Baroness Orczy’s The Scarlet Pimpernel is the prototype of the all the swashbuckling heroes with dual identities, from Zorro to Superman. But instead of the Colonial Southwest or the bustling Metropolis, this one was planted firmly in the old world and commuted between the historical rivals, England and France. Just my style, and obviously I’m not the only one who thought so since quite a few film adaptations sprung to life. The following film is just such a dramatic endeavor.
Anthony Andrews stars as Sir Percy Blackney, English gentleman and seemingly incorrigible fop who most everyone views as a harmless and brainless party animal with a gourmet taste for clothing and travel. However, his sojourns in France reveal another side to his character: that of the Scarlet Pimpernel, daring rescuer of aristocrats condemned to the guillotine by the French Revolutionary government! With an array of disguises at his disposal and a handful of chosen companions at his side, his pursuers are unable to bring him in, and his successes across the channel make him the toast of the table back home in England.
During one of his missions in France, Percy rescues one Armand St. Just from a severe beating and falls in love with his glamorous sister, Marguerite St. Just, a French actress who is soon drawn to the passion she detects beneath Percy’s sleepy-eyed countenance. But there a slight problem: someone is already courting Marguerite, and it’s none other than Paul Chauvelin, the ruthless agent of the Revolutionary Committee of Public Safety whose greatest aspiration is to capture The Scarlet Pimpernel! In spite of his realization of the danger, Percy persists in his wooing, and charms Marguerite into accepting his proposal of marriage.But just a few hours after their marriage in an elegant Catholic ceremony, Percy learns some shocking news that changes everything. Circumstantial evidence indicates that Marguerite betrayed a royalist family to the Republican government, and the entire family was guillotined as a result! The marriage swiftly turns cold, and Percy retreats into his make-believe shell of shallow snobbery, much to Marguerite’s confusion and disillusionment. Meanwhile, in his professional life, the Scarlet Pimpernel and his loyal band (now including Armand St. Just) hatch a plan to rescue King Louis XVI’s young son. But Chauvelin begins to suspect Sir Percy is more than he seems to be, and travels to England to find out for himself.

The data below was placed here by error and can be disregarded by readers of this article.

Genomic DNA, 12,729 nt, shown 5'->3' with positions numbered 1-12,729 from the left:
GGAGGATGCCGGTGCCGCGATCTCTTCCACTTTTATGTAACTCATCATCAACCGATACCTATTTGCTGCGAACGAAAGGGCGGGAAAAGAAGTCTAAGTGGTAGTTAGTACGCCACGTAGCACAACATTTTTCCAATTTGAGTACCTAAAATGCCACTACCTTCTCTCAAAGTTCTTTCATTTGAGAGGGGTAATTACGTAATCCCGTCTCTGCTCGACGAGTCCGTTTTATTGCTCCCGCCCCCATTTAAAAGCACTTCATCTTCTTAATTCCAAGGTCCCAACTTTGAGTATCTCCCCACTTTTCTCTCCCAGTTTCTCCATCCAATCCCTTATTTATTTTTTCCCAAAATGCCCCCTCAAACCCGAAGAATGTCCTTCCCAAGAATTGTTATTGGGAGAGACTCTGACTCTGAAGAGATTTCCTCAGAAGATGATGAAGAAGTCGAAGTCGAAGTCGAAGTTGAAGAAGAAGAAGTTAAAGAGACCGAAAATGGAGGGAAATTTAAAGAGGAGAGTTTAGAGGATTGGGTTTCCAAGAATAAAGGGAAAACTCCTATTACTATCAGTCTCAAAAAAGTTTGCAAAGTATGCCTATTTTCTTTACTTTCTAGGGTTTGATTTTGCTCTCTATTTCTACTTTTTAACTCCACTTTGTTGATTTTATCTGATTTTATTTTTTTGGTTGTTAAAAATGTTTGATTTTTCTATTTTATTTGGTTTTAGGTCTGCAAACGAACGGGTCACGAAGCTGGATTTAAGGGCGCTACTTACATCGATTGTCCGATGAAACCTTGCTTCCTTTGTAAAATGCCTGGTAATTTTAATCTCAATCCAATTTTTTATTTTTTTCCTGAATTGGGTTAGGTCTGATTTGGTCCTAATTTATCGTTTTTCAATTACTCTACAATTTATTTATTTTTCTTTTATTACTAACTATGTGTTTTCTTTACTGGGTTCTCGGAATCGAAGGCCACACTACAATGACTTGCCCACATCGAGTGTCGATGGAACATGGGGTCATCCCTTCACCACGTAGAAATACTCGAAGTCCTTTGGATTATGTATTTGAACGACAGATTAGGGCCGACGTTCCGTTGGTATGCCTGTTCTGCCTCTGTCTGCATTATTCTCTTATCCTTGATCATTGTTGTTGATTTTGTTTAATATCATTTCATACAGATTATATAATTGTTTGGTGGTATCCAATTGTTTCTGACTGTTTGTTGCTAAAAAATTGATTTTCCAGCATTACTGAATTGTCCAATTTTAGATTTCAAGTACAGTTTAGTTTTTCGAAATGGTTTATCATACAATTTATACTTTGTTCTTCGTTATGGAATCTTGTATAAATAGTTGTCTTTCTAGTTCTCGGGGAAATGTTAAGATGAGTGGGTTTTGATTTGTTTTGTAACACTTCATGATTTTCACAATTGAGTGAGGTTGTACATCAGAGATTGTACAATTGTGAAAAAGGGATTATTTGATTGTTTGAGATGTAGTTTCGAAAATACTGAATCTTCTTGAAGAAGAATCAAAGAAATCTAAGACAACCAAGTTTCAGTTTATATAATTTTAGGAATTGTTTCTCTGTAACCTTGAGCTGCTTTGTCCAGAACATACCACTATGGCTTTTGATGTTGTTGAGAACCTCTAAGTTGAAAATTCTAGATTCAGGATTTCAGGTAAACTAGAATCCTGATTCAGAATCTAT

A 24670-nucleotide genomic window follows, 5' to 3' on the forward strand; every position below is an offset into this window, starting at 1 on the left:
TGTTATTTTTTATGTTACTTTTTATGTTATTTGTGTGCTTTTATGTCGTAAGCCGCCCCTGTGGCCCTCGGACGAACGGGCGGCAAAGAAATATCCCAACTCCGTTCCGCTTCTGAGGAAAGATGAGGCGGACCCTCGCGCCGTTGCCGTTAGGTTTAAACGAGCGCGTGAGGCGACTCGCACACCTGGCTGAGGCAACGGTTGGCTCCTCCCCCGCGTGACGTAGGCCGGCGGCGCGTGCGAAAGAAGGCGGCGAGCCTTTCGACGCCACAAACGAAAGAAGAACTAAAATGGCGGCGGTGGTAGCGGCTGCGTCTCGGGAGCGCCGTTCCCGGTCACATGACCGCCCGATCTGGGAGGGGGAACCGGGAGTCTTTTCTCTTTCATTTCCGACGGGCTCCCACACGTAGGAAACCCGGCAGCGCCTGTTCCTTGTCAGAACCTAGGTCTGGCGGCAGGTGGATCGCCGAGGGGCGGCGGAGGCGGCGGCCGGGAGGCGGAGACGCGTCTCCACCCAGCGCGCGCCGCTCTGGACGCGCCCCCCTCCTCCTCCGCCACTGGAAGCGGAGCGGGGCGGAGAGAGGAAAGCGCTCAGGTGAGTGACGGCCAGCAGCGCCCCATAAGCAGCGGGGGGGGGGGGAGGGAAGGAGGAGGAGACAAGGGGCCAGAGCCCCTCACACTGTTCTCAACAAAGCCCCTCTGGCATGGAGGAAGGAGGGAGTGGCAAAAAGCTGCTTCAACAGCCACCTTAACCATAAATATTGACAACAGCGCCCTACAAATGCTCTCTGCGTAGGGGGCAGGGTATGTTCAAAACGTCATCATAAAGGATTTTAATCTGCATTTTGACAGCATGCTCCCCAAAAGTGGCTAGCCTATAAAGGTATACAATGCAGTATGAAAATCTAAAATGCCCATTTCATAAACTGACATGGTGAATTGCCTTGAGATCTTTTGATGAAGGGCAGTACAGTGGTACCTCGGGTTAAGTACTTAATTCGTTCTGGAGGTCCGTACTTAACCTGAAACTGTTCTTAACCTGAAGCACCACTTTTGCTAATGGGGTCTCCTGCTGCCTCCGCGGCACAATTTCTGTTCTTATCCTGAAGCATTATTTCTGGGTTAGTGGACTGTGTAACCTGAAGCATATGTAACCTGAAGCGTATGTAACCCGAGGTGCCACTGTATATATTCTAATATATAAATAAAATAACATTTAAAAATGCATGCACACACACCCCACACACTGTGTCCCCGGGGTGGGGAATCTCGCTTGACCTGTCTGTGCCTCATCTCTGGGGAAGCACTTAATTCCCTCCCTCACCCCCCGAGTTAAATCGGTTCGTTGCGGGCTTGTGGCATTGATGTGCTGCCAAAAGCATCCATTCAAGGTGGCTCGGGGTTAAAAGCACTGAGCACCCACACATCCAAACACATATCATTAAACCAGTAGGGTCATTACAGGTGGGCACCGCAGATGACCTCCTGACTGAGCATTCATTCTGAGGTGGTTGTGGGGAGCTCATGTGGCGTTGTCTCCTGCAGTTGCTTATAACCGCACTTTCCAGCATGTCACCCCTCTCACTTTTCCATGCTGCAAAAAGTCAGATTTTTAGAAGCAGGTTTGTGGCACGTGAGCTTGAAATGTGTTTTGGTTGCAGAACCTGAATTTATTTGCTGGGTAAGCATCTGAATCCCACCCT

Meeting up with a disgruntled Marguerite, Chauvelin threatens to have her brother Armand arrested for secretly cooperating with The Scarlet Pimpernel unless she will help him hunt down his prey. She has no idea that her husband is the man, and is reluctantly pressured into spying for the French at an elaborate gala including the Prince of Wales among his guests. She passes on bits of information to Chauvelin, but then is overcome with remorse and tries to contact the Pimpernel to warn him. The result is a shocking discovery and climactic finale in a fortress on the rocky French coast.
There is something about The Scarlet Pimpernel that taps into our deepest yearnings for romance and adventure, heroism and even an element of hierarchical inequality (who can deny the magic of the monarchy, the mystical hereditary right to reign, even among Americans like us?). As C.S. Lewis once said, all these things are “the tap-root to Eden”, something integral to the human consciousness that set us apart from all living things as story-tellers and yarn-weavers. Also, while Sir Percy Blackney dedicated to an old-fashioned chivalric honor and enjoys gourmet living, he is willing to risk all the comforts of his life in France and act the part of the insipid fool in England. This lack of recognition is epitomized by the wayside English flower that he uses as his symbol, and stands out poignantly as a symbol for all unsung heroes.